Rubbish thieves!

Would you believe it! Our bin has been stolen!

Instead of a garden, we have a sort of bin-park at the front of the house. With lots of different coloured bins for throwing away different sorts of rubbish.

Two of them are grey – and those are the containers where you chuck anything that can’t be put in the other bins (so anything that isn’t packaging, garden waste, glass, paper, batteries or whatever….)

Well one of ours has been stolen. It’s gone, vanished, disparu! Pooof!

Without it, our household waste was too much for the remaining bin. So we had to go down to the local council office to buy one of their official big bin bags for € 2.50 and report our bin missing.

We were sent upstairs to the ominous sounding “Zimmer 19” where the Rubbish-Beamtinnen sit at their computers… presumably controlling the movement of refuse around Meerbusch.

One of them looked us up in her computer.

“So you have a 120 litre and an 80 litre grey bin,” she said.

“It’s the 80 litre one that’s gone missing.”

“I will put out an alert to the bin-collectors. They will search the whole of Meerbusch for it. If they don’t find it within three weeks, we will send you a new one.”

She typed something furiously into her computer – presumably an order for a highly trained squad of bin-theft detectives to go screeching onto the streets in their bin-lorries with blue flashing lights.

Anyway – just on the off-chance that the criminal gang who stole our bin hasn’t already melted it down into plastic ingots and smuggled it over the border to Poland or Russia… here’s a photo-fit impression of the missing bin. Distinguishing marks include a rather grubby lid and some festering cat litter inside….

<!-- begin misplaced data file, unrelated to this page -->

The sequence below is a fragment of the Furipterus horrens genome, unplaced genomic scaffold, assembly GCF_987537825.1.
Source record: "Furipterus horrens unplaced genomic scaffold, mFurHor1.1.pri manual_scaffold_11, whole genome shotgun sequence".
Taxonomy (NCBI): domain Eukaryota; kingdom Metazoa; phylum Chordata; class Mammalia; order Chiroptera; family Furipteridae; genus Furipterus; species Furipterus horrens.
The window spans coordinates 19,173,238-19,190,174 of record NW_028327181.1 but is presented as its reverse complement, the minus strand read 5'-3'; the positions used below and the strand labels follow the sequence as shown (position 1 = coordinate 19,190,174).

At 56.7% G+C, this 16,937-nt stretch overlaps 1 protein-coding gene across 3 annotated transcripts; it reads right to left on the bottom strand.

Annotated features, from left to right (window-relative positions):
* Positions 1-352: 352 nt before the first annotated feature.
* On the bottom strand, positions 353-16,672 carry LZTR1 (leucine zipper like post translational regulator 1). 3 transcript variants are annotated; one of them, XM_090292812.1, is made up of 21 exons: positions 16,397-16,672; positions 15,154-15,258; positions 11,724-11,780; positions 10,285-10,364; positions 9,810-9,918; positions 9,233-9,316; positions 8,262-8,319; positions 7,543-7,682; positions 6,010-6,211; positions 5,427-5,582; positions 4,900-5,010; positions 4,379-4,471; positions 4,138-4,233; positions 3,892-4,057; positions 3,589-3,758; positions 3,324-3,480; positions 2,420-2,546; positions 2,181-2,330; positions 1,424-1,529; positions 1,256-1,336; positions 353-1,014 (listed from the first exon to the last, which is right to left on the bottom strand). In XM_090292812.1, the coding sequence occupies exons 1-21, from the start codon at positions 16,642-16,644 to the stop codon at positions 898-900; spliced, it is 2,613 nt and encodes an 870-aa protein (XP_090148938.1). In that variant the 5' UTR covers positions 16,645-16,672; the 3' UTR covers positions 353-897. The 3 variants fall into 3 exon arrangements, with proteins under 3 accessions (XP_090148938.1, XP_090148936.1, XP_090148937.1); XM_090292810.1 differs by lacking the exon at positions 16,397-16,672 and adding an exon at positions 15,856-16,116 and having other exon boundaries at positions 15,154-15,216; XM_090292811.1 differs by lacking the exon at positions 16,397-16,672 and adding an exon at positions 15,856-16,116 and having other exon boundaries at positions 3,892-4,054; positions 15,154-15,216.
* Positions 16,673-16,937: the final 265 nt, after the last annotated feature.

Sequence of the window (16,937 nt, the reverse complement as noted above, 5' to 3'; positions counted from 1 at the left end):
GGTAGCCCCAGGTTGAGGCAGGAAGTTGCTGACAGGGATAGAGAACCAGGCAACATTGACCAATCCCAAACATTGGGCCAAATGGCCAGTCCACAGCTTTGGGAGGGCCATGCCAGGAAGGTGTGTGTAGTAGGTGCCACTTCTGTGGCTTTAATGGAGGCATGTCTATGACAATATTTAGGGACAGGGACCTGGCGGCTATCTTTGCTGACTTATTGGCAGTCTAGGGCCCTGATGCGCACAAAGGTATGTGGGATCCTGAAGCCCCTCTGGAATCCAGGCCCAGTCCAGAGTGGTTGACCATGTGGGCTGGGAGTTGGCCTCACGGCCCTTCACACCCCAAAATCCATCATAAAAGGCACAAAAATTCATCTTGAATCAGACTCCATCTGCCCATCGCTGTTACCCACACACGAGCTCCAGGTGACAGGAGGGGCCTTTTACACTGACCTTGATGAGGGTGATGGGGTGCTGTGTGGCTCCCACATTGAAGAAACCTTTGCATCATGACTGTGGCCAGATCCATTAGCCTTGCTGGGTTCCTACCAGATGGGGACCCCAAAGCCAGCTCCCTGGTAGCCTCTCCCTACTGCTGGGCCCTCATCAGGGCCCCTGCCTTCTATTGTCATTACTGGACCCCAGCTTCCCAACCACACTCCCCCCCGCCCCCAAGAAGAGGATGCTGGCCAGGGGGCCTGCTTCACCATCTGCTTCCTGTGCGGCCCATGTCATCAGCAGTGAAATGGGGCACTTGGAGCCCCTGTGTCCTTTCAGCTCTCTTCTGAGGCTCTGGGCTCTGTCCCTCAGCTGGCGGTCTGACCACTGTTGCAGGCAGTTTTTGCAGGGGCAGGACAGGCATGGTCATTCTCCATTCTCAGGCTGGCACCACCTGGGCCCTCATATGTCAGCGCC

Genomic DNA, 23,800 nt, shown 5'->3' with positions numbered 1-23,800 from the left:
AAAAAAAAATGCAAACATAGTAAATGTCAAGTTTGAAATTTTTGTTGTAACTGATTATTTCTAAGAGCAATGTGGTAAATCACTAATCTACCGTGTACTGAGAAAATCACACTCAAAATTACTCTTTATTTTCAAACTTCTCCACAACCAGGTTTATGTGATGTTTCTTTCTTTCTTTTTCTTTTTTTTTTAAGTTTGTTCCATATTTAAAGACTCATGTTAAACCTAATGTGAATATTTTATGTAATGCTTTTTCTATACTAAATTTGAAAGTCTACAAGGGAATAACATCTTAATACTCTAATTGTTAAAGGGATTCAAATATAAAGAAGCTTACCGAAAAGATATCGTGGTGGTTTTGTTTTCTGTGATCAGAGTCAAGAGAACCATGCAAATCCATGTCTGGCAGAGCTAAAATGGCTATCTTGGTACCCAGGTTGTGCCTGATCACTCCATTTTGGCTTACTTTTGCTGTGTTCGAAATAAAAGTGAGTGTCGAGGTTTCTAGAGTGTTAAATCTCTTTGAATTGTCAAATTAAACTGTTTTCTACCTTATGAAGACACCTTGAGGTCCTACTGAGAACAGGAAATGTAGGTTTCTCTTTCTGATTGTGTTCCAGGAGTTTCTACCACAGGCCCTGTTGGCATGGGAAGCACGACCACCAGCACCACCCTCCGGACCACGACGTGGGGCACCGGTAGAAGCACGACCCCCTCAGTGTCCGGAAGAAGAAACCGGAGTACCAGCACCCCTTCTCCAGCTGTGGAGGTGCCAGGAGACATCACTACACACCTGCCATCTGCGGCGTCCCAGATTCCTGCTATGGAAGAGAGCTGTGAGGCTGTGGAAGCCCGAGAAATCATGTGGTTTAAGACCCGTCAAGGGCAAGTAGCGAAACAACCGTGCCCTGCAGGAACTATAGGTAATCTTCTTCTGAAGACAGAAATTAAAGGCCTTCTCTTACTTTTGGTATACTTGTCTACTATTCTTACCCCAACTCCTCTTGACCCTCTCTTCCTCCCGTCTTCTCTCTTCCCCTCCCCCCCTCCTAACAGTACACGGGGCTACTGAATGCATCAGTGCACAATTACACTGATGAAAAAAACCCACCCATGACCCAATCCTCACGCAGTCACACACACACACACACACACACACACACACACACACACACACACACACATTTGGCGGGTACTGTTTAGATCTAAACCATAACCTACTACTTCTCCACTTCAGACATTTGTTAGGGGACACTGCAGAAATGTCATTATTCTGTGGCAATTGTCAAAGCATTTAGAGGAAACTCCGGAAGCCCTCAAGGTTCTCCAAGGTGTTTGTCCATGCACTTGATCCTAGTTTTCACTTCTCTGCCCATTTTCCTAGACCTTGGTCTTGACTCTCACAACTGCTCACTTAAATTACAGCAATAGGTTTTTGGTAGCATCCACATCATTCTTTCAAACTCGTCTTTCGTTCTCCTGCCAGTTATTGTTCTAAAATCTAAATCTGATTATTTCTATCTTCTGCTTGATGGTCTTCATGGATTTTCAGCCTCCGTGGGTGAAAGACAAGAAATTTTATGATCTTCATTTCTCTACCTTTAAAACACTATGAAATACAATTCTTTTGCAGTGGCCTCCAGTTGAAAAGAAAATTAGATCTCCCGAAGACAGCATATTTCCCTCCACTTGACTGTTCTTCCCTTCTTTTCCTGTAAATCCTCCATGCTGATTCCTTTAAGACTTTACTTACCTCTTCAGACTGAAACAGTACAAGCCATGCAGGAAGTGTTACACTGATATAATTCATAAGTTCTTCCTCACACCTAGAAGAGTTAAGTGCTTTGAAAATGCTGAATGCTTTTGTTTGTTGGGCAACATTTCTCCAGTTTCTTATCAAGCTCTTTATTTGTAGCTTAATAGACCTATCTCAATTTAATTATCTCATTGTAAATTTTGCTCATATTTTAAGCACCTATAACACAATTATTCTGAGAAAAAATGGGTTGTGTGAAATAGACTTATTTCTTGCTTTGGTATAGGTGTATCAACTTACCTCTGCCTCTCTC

Artist's impression of the missing bin

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4 Comments

Filed under Life in Germany

4 responses to “Rubbish thieves!

  1. Brenda Mayer

    After finishing Planet Germany I was hoping for more, and here you are!

    I must hear more about German mothers in law and omas and opas. Since my mother in law bears an uncanny resemblence to your description in the book I am now convinced it must be genetic because she’s at least the 2nd or 3rd generation removed from Germany. I’ve had to ban her from my house.

  2. Hahahaha. Only in Germany would there be a woman behind a desk taking a problem like this very very seriously. I love it.

  3. HelloAgain

    Some cities “Chip” there bins with RFID..
    The serial #’s are entered into the city garbage bin DB and are assigned to an address. The Tags are read
    by the trucks and can record how much you throw out by the weight of the bin when the bin lift picks it up.

    This is how they can also track you if you put the wrong items in the wrong bin, then you get a nasty letter from the city.

  4. Ann

    Haha, that’s too funny. I’ve moved from Bavaria to South-East England last year, and our wheelie bin went missing three weeks ago.

    I was convinced such a thing would happen in Britain only 😉

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